As Formula 1 continues to take the lion’s share of buzz around motorsports, the electric alternatives are plugging away with a real-world relevance
After a hectic British GP in Formula 1 last weekend, Sebastian Vettel now has eight points on Lewis Hamilton in the championship.
Despite dragging himself back into the top two after an early collision put him at the wrong end of the pack, Hamilton couldn’t take the win that would’ve put him top of the tree.
And with 11 of the 21 races still to come, the tussle for the trophy is as alive as ever. With the F1 campaign only just reaching its halfway point, however, Formula E is prepping for its season end this weekend in New York City.
However, that doesn’t mean the excitement is lost. Formula E might be ending for the year, but electric motorsport is only just kicking off.
It’s not all about four wheels
Earlier this year the Moto-e World Cup was announced, an all-electric motorcycle race series that’ll fall under MotoGP – the top band of bike racing.
Former GP rider Loris Capirossi, who rode in the top division for a whole decade, was involved in the flashy launch event back in February, and last month the bike that will be ridden in Moto-e was demoed at the Mugello circuit during the Italian leg of MotoGP.
Two-time SBK winner Max Biaggi was the man at the handlebars of the Energica Ego Corsa – the electric bike that’ll be used when the championship kicks off next year.
The names involved so far show just how seriously the new division is being taken. Spectators will see e-motorsports share the track with the Moto2, Moto3 and full GP classes, rather than sitting ignored in its own setup.
And it’s not just two-wheeled racing that’s developing zero emissions alternatives. Another example is Formula E, that just like Moto-e is taking itself very seriously.
Electric motorsport is going beyond life-sized Scalextric
A number of former F1 drivers are on the roster, including Felipe Massa who’s joining the Venturi Formula E team next season – founded by Venturi Automobiles owner Gildo Pallanca Pastor and Leonardo DiCaprio, who probably needs no introduction.
Only in its fourth season, the series is still fairly fresh, but it’s helping to boost the efforts of electric motors beyond the paddock.
The current batteries can’t quite hack the full 50 or so minute races on a single charge, and drivers are required to swap cars halfway through. From next season, however, only one battery will be used.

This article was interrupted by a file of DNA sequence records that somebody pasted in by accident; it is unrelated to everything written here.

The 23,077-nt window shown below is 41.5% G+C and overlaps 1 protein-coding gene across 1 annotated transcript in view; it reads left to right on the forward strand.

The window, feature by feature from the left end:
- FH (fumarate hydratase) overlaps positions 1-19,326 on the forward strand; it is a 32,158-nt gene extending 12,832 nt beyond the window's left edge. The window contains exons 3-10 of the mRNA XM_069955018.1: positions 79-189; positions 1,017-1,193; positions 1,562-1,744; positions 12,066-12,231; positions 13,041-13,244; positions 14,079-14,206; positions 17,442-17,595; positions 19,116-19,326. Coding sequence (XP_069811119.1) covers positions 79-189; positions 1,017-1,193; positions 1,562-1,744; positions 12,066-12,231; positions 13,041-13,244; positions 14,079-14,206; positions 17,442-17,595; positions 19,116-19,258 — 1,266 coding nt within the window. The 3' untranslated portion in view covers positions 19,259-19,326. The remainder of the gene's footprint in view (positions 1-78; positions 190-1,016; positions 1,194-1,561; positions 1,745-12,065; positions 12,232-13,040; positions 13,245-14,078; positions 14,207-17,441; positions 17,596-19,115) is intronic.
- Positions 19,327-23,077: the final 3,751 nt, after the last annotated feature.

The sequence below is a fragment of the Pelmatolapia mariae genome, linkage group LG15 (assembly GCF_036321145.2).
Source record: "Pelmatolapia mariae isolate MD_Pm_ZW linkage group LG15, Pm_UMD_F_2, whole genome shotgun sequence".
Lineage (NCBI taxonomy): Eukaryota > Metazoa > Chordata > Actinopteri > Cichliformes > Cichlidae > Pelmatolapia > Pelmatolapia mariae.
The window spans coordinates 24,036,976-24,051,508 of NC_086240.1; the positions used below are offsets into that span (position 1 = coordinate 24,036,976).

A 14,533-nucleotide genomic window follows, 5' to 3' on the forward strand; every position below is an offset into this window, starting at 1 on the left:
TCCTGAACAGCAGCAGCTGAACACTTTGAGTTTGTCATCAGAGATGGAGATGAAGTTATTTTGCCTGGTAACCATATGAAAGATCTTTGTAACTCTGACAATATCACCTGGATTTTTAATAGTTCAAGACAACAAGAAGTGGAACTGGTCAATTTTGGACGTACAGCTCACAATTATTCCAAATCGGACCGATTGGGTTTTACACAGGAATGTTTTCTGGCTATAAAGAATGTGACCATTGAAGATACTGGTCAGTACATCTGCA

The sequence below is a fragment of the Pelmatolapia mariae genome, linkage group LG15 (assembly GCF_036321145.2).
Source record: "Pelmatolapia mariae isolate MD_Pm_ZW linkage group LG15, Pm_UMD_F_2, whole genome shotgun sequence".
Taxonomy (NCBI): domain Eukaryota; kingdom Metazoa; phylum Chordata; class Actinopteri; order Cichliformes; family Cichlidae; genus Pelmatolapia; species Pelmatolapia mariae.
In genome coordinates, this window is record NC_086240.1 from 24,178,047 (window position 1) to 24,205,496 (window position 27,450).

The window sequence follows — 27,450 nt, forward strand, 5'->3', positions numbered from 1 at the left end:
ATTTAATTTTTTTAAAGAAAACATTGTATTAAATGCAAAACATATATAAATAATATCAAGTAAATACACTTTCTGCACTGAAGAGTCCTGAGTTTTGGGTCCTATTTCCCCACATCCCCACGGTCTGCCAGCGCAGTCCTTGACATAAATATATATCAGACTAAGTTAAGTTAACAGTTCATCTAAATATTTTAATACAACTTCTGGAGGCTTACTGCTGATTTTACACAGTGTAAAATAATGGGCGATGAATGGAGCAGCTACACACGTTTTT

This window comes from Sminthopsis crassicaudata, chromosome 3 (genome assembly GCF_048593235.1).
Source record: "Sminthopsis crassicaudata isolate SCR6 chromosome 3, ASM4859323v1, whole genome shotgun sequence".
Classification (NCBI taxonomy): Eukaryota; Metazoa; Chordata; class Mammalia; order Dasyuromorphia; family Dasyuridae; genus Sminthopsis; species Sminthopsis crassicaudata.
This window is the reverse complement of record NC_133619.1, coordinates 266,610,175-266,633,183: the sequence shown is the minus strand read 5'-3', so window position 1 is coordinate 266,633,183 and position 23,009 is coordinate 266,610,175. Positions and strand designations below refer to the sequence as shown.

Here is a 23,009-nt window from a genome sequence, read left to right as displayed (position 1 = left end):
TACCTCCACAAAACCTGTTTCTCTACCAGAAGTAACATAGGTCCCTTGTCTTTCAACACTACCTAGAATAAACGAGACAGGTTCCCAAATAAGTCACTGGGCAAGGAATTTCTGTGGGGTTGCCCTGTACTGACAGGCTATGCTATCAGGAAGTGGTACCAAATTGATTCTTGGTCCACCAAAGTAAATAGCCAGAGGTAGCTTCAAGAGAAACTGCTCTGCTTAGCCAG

These tech developments are also coming at a time when waves are being made on a consumer level, too. Later this year the Jaguar I-Pace will square up with Tesla, as the first real contender to challenge the American manufacturer.
There are no questions over the I-Pace’s styling
Exterior-wise, there’s very little between the three I-pace models other than alloy choice. The air intakes and bonnet scoop come as standard, giving a sporty vibe but one that’s not bold enough to put off simpler tastes.
It’s also got the fold-in door handles that first appeared on the new Range Rover Velar. As nice as the I-Pace looks, though, it’s not the body kit or handles that are making the headlines.
Its performance, and the numbers behind it is where the Jag is winning votes. The 4.5 seconds it takes to get from 0-60mph is impressive, especially for an SUV, but it’s the how long rather than how quick that’s making Tesla sweat.
The I-pace’s range has been quoted as 298 miles, a value that’s even more impressive under the new WLTP test. The tougher test gives a more realistic number, which’ll more closely match the digits that pop up on the display behind your steering wheel.
From chicane to cul-de-sac
Due to debut in the Jaguar I-Pace eTrophy later this year – that’ll drop into Formula E as a supporting series – you can argue the latest electric SUV is highlighting the growing link between motorsport and production models.
And perhaps the key to that is relevance. Unlike F1, the vehicles filling the grid in Formula E and Moto-e are showcasing tech that could one day take its place on your driveway.
In the case of Moto-e and the I-Pace race series, that use tuned and tweaked versions of the road-legal models, they even look like the motors you might one day buy.
And you’re reading this long before those championships are even up and running. At the very least, it’ll be an interesting year for electric.
We’re currently taking part in the Lookers Electric Charge, a 2,000-mile trip through all of our dealerships using only electric and hybrid vehicles, to raise money for automotive charity Ben.